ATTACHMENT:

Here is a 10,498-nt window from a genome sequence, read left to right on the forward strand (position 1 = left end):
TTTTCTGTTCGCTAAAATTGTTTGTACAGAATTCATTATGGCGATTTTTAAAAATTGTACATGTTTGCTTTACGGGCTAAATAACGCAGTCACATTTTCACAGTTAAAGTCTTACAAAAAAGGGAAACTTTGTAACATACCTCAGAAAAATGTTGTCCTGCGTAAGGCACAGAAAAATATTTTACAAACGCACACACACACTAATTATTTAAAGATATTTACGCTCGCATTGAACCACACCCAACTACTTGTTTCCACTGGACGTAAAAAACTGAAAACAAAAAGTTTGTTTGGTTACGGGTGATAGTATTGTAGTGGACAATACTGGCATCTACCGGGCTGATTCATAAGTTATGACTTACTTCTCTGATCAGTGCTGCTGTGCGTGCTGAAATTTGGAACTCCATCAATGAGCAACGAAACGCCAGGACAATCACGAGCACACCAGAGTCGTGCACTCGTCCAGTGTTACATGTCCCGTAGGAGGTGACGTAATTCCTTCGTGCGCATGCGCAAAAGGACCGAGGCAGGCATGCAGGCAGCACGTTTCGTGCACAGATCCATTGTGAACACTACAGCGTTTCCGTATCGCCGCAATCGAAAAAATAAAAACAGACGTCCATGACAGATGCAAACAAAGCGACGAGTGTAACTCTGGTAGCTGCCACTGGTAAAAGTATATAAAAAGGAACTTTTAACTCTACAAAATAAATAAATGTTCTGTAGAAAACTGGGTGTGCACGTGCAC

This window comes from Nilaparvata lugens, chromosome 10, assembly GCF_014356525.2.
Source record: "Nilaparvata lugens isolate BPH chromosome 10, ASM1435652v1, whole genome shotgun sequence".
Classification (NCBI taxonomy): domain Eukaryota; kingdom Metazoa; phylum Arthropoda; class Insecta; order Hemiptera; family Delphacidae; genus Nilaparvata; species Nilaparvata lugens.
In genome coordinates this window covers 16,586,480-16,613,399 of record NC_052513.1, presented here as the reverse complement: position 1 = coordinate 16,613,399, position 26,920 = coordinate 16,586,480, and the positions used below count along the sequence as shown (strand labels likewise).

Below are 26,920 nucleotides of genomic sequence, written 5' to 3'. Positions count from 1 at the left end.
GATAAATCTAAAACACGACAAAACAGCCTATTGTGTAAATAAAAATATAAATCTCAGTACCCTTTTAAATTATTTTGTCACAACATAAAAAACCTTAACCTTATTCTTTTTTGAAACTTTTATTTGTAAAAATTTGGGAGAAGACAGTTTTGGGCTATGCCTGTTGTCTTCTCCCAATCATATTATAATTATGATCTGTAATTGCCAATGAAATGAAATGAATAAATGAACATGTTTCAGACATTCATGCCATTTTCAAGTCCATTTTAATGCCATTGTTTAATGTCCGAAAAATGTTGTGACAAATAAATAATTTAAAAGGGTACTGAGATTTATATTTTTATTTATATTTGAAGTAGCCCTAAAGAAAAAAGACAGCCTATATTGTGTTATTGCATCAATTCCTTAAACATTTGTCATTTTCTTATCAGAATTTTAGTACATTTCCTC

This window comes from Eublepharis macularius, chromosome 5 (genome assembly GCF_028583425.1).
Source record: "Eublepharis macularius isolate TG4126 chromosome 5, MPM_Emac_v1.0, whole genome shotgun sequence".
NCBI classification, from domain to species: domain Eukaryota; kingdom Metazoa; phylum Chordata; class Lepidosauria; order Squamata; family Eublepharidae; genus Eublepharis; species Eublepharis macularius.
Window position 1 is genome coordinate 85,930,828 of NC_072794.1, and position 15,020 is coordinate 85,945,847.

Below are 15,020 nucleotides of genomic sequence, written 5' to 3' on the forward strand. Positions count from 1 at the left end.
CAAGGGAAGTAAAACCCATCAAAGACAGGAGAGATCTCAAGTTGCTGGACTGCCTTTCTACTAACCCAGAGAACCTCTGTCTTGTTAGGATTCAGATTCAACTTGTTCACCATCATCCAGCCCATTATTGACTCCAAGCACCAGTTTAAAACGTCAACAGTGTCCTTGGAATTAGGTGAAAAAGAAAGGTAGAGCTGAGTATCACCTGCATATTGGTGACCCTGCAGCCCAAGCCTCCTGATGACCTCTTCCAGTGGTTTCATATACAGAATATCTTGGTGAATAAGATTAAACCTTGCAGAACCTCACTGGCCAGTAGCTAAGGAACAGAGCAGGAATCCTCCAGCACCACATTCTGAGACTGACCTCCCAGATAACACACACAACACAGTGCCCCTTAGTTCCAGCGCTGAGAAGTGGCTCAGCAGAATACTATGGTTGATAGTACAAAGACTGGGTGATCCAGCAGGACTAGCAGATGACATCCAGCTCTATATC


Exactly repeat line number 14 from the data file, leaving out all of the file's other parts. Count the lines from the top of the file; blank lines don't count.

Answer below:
CAAGGGAAGTAAAACCCATCAAAGACAGGAGAGATCTCAAGTTGCTGGACTGCCTTTCTACTAACCCAGAGAACCTCTGTCTTGTTAGGATTCAGATTCAACTTGTTCACCATCATCCAGCCCATTATTGACTCCAAGCACCAGTTTAAAACGTCAACAGTGTCCTTGGAATTAGGTGAAAAAGAAAGGTAGAGCTGAGTATCACCTGCATATTGGTGACCCTGCAGCCCAAGCCTCCTGATGACCTCTTCCAGTGGTTTCATATACAGAATATCTTGGTGAATAAGATTAAACCTTGCAGAACCTCACTGGCCAGTAGCTAAGGAACAGAGCAGGAATCCTCCAGCACCACATTCTGAGACTGACCTCCCAGATAACACACACAACACAGTGCCCCTTAGTTCCAGCGCTGAGAAGTGGCTCAGCAGAATACTATGGTTGATAGTACAAAGACTGGGTGATCCAGCAGGACTAGCAGATGACATCCAGCTCTATATC